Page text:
History and current status of wheat miRNAs using next-generation sequencing and their roles in development and stress
Budak, Hikmet and Khan, Zaeema and Kantar, Melda (2014) History and current status of wheat miRNAs using next-generation sequencing and their roles in development and stress. Briefings in Functional Genomics (Sl) . ISSN 2041-2649 (Print) 2041-2657 (Online)
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Official URL: http://dx.doi.org/10.1093/bfgp/elu021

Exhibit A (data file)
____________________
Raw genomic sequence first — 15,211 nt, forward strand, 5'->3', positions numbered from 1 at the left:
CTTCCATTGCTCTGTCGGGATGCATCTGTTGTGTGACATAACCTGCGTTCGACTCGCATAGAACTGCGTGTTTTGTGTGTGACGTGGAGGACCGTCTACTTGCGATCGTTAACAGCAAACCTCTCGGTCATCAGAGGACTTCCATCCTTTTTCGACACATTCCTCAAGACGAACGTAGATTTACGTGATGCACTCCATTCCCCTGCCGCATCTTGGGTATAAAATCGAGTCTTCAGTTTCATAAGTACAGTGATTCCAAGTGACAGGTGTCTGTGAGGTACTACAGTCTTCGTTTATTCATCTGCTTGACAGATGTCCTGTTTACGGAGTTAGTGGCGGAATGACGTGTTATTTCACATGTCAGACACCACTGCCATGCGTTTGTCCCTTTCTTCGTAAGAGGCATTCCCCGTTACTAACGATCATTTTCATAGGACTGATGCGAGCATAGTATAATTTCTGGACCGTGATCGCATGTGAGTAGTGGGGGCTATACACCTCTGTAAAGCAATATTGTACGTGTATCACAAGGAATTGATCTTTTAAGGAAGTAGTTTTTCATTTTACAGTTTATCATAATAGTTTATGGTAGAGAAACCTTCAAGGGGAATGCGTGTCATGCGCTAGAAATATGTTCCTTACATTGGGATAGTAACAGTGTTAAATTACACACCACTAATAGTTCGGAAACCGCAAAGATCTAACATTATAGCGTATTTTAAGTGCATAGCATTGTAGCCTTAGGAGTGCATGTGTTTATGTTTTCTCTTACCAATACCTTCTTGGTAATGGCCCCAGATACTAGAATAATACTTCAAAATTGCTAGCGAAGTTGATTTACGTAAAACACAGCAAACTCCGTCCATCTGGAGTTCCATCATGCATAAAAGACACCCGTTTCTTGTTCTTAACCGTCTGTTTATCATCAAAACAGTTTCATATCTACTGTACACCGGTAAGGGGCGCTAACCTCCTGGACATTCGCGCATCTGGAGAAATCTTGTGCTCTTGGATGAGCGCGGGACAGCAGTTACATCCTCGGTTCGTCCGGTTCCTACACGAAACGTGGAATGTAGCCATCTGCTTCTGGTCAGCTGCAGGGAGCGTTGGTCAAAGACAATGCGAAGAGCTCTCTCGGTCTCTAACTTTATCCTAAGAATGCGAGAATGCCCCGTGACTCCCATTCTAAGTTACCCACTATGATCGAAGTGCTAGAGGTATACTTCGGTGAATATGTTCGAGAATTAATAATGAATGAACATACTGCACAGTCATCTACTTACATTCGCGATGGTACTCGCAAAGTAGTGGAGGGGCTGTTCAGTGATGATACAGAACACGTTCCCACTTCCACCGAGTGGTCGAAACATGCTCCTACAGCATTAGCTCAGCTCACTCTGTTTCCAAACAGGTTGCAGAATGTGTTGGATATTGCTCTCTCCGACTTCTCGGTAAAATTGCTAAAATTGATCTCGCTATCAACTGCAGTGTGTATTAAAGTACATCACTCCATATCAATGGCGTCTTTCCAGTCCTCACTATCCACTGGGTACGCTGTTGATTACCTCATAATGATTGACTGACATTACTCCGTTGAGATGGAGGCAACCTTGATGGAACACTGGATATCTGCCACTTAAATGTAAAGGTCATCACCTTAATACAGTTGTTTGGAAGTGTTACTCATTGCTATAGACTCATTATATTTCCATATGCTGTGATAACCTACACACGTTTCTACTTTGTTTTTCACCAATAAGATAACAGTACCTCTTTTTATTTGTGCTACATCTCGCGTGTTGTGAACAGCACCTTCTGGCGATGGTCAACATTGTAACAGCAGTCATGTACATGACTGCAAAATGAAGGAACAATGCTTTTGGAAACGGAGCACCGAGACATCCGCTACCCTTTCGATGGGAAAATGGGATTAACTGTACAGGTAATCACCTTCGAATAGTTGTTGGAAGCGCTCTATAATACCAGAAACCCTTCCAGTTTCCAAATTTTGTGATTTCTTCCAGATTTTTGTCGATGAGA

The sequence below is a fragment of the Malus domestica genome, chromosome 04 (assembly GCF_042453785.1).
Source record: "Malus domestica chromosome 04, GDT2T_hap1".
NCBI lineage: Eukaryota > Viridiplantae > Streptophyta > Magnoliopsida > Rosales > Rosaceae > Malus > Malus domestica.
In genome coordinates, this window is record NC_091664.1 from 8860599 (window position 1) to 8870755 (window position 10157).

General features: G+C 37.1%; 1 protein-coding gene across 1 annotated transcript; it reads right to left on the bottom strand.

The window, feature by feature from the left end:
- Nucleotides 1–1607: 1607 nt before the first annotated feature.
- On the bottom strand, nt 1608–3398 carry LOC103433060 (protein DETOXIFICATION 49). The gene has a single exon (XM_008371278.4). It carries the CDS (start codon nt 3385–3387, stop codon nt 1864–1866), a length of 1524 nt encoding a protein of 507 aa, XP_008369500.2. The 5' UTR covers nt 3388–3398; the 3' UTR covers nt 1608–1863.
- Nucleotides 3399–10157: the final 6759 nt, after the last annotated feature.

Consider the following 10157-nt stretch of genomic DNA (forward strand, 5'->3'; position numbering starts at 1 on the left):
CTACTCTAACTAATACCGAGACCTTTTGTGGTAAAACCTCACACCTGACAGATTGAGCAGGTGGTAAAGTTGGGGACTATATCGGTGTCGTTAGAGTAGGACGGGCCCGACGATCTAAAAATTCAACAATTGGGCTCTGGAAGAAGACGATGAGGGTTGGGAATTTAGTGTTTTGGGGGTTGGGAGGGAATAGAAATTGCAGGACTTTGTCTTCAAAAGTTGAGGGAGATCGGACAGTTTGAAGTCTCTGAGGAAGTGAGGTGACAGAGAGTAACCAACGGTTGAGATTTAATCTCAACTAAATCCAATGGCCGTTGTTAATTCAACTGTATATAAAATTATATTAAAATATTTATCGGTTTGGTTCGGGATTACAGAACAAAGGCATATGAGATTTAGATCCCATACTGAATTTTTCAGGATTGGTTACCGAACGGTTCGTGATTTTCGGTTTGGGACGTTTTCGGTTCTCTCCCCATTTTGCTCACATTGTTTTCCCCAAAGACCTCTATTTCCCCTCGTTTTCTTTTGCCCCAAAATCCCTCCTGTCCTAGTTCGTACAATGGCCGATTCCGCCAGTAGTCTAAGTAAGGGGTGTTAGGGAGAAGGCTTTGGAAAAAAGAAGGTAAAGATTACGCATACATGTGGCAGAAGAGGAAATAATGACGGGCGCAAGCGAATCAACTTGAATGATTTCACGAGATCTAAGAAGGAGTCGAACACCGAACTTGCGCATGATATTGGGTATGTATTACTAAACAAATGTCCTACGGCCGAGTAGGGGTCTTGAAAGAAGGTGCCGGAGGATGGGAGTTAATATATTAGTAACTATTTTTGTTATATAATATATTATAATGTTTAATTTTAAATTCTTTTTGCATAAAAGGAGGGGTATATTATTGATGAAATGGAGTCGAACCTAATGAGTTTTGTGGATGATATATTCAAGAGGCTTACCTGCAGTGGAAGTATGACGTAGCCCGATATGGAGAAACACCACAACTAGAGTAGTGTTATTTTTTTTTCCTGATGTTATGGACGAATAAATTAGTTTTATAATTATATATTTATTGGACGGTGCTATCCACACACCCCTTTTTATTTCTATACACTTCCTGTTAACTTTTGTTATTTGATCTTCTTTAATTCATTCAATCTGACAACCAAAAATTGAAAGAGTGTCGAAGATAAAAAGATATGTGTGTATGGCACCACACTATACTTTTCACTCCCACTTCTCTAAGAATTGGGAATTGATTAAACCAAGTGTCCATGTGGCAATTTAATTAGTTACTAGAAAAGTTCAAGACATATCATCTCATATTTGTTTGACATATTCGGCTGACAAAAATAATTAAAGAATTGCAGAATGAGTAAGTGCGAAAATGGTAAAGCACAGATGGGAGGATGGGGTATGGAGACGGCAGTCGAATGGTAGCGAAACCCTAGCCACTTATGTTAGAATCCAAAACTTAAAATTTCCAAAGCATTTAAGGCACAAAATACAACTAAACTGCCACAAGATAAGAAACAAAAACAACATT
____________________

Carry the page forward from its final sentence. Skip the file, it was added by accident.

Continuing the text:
As small molecules that aid in posttranscriptional silencing, microRNA (miRNA) discovery and characterization have vastly benefited from the recent development and widespread application of next-generation sequencing (NGS) technologies. Several miRNAs were identified through sequencing of constructed small RNA libraries, whereas others were predicted by in silico methods using the recently accumulating sequence data. NGS was a major breakthrough in efforts to sequence and dissect the genomes of plants, including bread wheat and its progenitors, which have large, repetitive and complex genomes. Availability of survey sequences of wheat whole genome and its individual chromosomes enabled researchers to predict and assess wheat miRNAs both in the subgenomic and whole genome levels. Moreover, small RNA construction and sequencing-based studies identified several putative development- and stress-related wheat miRNAs, revealing their differential expression patterns in specific developmental stages and/or in response to stress conditions. With the vast amount of wheat miRNAs identified in recent years, we are approaching to an overall knowledge on the wheat miRNA repertoire. In the following years, more comprehensive research in relation to miRNA conservation or divergence across wheat and its close relatives or progenitors should be performed. Results may serve valuable in understanding both the significant roles of species-specific miRNAs and also provide us information in relation to the dynamics between miRNAs and evolution in wheat. Furthermore, putative development- or stress-related miRNAs identified should be subjected to further functional analysis, which may be valuable in efforts to develop wheat with better resistance and/or yield.
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